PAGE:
It’s a relatively young technology, but it’s already making the jump to the final frontier—3D printing has arrived on the International Space Station, and it could be a hugely important part of any future manned missions to Mars and beyond.
The most significant development in 3D printing in space happened not too long ago—a ratchet wrench. One small step in the tool world, but the giant leap is in how it was made. For the first time, designs for a 3D-printed object were transmitted to the ISS from Earth and printed on a 3D printer on the station. The wrench was one of 20 items printed on the ISS’ 3D printer, but the other 19 used designs that had been loaded onto the printer before it was launched into space. The ratchet wrench is a proof of concept that it’s possible for a 3D printer in space to receive a design from Earth and successfully manufacture it—essentially, proving that if astronauts halfway to Mars need a tool they don’t have on hand to make repairs, they’re not stranded in literally the worst possible way.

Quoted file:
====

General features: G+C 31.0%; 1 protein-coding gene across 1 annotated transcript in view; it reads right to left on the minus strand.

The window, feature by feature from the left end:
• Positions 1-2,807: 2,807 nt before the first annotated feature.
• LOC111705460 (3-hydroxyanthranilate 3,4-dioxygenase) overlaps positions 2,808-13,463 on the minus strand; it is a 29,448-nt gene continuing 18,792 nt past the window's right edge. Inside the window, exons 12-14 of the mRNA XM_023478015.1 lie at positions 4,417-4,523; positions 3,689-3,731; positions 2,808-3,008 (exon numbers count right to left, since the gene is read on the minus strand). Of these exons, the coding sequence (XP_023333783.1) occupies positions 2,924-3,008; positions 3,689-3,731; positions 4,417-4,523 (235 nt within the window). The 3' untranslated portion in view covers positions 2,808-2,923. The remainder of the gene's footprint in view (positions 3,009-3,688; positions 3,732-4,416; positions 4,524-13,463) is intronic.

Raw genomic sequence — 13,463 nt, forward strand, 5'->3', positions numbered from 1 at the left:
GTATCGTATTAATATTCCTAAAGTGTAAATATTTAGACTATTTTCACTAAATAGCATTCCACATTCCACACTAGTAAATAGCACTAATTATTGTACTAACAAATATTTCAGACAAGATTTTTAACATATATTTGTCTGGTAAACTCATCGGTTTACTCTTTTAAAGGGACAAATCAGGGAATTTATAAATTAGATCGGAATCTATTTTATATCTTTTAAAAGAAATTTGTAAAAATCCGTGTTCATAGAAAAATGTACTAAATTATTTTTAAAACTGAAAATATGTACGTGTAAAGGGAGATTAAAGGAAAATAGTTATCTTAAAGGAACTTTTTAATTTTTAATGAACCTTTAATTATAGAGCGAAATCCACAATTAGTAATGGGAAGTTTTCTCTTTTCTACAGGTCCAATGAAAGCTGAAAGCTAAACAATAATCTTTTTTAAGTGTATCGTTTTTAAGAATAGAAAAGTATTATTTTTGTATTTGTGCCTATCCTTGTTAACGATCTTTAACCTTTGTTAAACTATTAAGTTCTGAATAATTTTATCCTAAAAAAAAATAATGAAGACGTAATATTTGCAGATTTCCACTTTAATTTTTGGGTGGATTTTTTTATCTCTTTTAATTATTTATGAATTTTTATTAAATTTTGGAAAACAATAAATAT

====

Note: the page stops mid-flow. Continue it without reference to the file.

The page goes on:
The wrench isn’t out of the proverbial woods yet. It’ll need to be sent back to Earth for exhaustive mechanical testing in order to both make sure the wrench is useable and to see how it might differ from the same design printed on Earth. The distinction is potentially significant&mash;NASA will be ‘exploring how the microgravity environment may benefit how objects are designed and built in space for parts that cannot be made on the ground.’ This could refer to items too big to be launched into space or objects that could be easier to make in a low-gravity environment.
Once testing is done, the next step in space printing will commence. That’s scheduled for early 2015, and will hopefully see 3D printed tools in space become routine—something that is no doubt a prerequisite for any manned mission to Mars.